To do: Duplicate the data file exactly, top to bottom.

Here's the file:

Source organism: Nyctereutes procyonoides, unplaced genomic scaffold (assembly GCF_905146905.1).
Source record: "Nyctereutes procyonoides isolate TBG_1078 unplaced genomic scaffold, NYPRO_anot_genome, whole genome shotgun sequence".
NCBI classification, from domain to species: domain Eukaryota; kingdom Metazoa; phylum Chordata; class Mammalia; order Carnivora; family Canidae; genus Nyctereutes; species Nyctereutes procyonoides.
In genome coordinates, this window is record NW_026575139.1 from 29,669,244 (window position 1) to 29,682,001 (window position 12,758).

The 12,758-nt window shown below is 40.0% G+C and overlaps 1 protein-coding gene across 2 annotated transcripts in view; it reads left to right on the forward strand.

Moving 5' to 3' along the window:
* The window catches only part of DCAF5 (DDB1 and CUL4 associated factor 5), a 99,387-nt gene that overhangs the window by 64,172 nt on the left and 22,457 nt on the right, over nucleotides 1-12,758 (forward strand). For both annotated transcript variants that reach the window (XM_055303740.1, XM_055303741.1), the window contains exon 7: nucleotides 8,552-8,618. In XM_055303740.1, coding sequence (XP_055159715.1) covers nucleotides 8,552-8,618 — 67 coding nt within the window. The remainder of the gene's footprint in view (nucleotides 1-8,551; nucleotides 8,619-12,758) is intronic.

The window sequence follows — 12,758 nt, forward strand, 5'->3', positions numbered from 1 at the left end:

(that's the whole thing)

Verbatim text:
Source organism: Nyctereutes procyonoides, unplaced genomic scaffold (assembly GCF_905146905.1).
Source record: "Nyctereutes procyonoides isolate TBG_1078 unplaced genomic scaffold, NYPRO_anot_genome, whole genome shotgun sequence".
NCBI classification, from domain to species: domain Eukaryota; kingdom Metazoa; phylum Chordata; class Mammalia; order Carnivora; family Canidae; genus Nyctereutes; species Nyctereutes procyonoides.
In genome coordinates, this window is record NW_026575139.1 from 29,669,244 (window position 1) to 29,682,001 (window position 12,758).

The 12,758-nt window shown below is 40.0% G+C and overlaps 1 protein-coding gene across 2 annotated transcripts in view; it reads left to right on the forward strand.

Moving 5' to 3' along the window:
* The window catches only part of DCAF5 (DDB1 and CUL4 associated factor 5), a 99,387-nt gene that overhangs the window by 64,172 nt on the left and 22,457 nt on the right, over nucleotides 1-12,758 (forward strand). For both annotated transcript variants that reach the window (XM_055303740.1, XM_055303741.1), the window contains exon 7: nucleotides 8,552-8,618. In XM_055303740.1, coding sequence (XP_055159715.1) covers nucleotides 8,552-8,618 — 67 coding nt within the window. The remainder of the gene's footprint in view (nucleotides 1-8,551; nucleotides 8,619-12,758) is intronic.

The window sequence follows — 12,758 nt, forward strand, 5'->3', positions numbered from 1 at the left end: